God made a big deal of commanding the Israelites to commemorate their exodus from Egyptian slavery by removing all yeast from their households every year for a seven-day festival to the Lord. The haste in which the Israelites responded to God’s command to leave Egypt allowed no time for the yeast to work through their batches of dough. It metaphorically represents the way sin works in our lives by first gaining a small presence, and with time expanding its reach. So, after 430 years of slavery, God delivered His people from that sin and bondage; the yeast got left behind.
The Jews celebrated the Festival of Unleavened Bread annually for 1200-1300 years before Jesus arrived on the scene, so all the people were aware of its significance. After a particular encounter with a group of Pharisees, Jesus warned His disciples to beware of the yeast of the Pharisees (the priests, pastors and teachers of the day). Again, yeast represented sin and bondage. Instead of teaching and modeling God’s truth of love and freedom to the people, the Pharisees loaded them down with legalistic requirements of the Law, harsh judgments void of love and grace, and demands of gifts for the temple that superseded pressing human needs. In frustration, Jesus called them out, “You hypocrites! Isaiah was right when he prophesied about you:
8 ‘These people honor me with their lips,
but their hearts are far from me.’” (Matthew 15:7-8)
We think of the Pharisees as hypocrites – we would never do anything like that. Never mind that we check the box of church attendance to prove to ourselves (and others) we are good people. We go to get our weekly dose of Jesus in services that are transformational, not merely a Sunday activity. The impact on our hearts should last throughout the day – or at least until we reach the parking lot. And if we don’t leave changed it was because the pastor delivered a lack-luster sermon, or the worship team was off their game.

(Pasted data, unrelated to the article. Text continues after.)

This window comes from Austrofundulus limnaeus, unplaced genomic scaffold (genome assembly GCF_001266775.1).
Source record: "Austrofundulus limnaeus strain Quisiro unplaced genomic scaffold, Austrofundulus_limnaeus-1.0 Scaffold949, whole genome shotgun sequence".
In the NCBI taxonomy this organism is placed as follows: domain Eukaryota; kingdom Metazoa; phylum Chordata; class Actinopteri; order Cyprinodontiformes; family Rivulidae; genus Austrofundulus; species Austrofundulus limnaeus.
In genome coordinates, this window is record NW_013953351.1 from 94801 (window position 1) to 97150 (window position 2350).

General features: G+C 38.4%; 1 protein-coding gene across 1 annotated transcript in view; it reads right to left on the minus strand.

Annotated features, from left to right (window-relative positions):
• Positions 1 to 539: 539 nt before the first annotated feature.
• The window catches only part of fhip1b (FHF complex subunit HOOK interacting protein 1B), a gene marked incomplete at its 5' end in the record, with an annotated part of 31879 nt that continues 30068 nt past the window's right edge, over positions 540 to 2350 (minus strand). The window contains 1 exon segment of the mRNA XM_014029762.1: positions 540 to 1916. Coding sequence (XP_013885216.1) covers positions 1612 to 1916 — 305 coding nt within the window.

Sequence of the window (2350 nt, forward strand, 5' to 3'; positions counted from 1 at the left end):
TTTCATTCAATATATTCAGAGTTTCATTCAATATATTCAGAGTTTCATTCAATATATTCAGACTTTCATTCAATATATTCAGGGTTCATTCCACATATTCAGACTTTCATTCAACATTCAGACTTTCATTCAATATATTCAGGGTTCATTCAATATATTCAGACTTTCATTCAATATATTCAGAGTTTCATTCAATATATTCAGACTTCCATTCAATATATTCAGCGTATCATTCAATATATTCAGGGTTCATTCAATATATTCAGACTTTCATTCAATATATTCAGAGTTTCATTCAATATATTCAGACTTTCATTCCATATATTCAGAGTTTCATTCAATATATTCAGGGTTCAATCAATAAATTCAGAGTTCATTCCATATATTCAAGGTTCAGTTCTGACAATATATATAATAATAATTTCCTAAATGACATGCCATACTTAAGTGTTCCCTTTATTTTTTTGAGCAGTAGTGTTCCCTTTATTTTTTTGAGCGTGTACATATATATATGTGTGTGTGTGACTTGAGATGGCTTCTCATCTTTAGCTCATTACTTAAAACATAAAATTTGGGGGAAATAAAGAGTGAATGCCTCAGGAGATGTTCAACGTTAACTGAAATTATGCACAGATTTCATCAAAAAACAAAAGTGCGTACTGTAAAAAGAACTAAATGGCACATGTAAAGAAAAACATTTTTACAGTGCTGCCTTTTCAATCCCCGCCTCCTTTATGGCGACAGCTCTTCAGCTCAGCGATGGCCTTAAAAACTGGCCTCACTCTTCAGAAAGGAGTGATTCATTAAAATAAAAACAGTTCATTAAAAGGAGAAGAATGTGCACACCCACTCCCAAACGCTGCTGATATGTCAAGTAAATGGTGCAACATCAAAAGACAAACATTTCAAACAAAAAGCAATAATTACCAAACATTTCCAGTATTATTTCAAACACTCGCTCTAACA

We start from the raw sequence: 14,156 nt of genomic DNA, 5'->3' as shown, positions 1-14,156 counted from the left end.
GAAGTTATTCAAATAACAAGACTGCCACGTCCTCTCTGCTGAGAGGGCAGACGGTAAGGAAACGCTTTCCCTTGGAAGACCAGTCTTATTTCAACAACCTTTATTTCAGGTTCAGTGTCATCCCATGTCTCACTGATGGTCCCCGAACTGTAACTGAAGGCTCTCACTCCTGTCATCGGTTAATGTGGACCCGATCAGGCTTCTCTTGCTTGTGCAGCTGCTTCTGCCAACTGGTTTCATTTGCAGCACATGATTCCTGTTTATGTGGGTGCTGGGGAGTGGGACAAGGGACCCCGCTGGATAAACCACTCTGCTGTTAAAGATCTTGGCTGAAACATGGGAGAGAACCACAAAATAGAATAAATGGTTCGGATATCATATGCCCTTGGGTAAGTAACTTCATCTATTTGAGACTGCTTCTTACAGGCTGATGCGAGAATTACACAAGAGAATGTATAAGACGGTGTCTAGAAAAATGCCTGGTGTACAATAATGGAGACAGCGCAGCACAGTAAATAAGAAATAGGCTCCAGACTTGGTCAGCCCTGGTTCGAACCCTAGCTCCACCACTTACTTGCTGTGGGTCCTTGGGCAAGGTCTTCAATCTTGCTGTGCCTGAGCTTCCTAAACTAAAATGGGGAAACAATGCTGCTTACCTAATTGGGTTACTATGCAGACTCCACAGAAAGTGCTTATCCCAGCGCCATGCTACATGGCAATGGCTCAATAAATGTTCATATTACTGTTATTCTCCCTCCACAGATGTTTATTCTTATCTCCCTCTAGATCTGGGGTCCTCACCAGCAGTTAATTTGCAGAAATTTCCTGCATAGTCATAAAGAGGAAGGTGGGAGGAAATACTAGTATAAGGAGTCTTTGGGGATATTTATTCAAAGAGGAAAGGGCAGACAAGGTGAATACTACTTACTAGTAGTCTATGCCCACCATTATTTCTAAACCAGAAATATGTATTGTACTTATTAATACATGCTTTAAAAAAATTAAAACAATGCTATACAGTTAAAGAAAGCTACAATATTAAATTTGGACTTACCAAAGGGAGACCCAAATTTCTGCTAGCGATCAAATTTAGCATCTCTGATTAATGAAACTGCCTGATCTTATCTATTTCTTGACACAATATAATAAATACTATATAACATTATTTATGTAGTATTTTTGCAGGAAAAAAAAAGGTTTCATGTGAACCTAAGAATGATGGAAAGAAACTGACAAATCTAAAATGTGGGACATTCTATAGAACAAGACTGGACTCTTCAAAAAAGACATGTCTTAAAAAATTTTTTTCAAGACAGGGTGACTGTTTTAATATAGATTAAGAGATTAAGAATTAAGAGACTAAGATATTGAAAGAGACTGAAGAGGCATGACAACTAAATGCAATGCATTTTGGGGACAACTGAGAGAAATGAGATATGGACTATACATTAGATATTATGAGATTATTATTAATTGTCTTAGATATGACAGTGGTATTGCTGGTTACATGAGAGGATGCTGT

Could it be that we’ve become so accustomed to our work being done through the conveniences of technology and skilled, dedicated people that we feel we do not need to work at having a personal relationship with Jesus? That work requires seeking Him individually, privately every single day, calling on the Spirit of Wisdom and Revelation to know Him better (Ephesians 1:17). That work is accomplished in meditating on God’s Word which requires we read it (not a devotional about it) and chew on it with Holy Spirit. We must also engage in conversation with Him which is what prayer is about. Without these things, there is no relationship, only knowledge about the Lord that will fail us in a crisis requiring the trust that only comes through knowing Him.
King David’s Psalms indicate there was not a sweeter time than when he was communing with his Lord. Knowing God as he did gave him the confidence and assurance to navigate uncertain times. “Show me your ways, Lord, teach me your paths. 5 Guide me in your truth and teach me, for you are God my Savior, and my hope is in you all day long.” (Psalm 25:4-5) David did not take his relationship with the Lord for granted. He attempted to do the things that would keep him connected, while rejecting those things that would create a wedge. If a relationship with our Savior is as important to us as it was to David, it might be time to assess how much yeast is in our homes and perform the purge that sets us up to enter the Promised Land of unfettered communion with our God.